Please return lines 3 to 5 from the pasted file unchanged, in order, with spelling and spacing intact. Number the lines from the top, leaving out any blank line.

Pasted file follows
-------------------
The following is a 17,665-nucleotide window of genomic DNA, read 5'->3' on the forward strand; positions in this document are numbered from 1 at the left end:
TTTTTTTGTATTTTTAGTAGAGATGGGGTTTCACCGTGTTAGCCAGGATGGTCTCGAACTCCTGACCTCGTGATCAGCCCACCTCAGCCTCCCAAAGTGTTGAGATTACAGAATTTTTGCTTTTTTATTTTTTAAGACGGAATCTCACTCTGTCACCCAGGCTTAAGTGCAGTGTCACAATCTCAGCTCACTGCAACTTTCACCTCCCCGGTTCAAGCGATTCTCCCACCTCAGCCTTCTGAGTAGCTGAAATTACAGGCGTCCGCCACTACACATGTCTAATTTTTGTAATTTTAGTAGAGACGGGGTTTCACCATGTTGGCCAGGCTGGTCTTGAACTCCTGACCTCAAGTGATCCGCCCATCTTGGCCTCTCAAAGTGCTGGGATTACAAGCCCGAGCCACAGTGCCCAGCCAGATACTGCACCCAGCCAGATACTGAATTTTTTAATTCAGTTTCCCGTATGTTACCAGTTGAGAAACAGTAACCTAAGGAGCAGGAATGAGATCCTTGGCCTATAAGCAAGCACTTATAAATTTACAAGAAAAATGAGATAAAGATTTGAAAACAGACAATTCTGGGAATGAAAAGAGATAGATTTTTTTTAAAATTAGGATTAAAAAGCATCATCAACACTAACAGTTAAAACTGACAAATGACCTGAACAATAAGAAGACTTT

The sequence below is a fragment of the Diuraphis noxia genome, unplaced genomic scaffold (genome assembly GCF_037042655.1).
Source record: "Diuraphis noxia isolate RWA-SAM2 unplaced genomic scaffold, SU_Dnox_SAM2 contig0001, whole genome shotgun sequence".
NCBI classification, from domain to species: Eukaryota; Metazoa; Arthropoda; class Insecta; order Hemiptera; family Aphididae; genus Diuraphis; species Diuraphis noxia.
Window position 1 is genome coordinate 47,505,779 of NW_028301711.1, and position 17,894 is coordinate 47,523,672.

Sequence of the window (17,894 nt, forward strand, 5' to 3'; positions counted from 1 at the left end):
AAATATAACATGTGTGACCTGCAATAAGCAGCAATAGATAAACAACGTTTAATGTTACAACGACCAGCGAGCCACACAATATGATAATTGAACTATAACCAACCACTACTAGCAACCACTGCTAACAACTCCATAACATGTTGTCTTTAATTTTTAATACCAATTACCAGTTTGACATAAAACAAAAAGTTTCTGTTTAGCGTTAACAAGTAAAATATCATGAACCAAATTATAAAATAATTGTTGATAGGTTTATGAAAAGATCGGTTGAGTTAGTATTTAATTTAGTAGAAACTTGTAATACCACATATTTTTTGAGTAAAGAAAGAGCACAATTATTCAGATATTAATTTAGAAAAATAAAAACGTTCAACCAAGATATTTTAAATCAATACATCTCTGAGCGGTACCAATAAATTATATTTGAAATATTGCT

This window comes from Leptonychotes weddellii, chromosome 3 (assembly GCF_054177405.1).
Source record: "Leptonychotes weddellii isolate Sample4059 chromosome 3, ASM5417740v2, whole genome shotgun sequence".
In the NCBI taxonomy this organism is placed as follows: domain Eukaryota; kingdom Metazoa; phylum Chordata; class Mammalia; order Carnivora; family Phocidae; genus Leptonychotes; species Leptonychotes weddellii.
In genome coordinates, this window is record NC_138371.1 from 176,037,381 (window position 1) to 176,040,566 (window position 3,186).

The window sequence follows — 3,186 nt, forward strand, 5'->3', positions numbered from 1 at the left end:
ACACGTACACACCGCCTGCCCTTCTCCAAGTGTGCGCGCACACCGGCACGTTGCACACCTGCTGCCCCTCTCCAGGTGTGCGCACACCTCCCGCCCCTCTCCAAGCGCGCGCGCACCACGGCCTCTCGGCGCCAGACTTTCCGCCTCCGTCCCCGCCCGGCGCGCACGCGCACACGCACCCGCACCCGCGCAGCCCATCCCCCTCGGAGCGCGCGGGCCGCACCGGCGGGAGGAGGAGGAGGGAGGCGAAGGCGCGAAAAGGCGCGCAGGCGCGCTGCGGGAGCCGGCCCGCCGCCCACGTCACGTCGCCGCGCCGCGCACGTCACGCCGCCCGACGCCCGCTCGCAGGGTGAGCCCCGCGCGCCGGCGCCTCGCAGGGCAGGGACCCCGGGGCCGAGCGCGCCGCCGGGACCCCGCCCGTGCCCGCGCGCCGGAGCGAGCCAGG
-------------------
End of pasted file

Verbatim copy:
The sequence below is a fragment of the Diuraphis noxia genome, unplaced genomic scaffold (genome assembly GCF_037042655.1).
Source record: "Diuraphis noxia isolate RWA-SAM2 unplaced genomic scaffold, SU_Dnox_SAM2 contig0001, whole genome shotgun sequence".
NCBI classification, from domain to species: Eukaryota; Metazoa; Arthropoda; class Insecta; order Hemiptera; family Aphididae; genus Diuraphis; species Diuraphis noxia.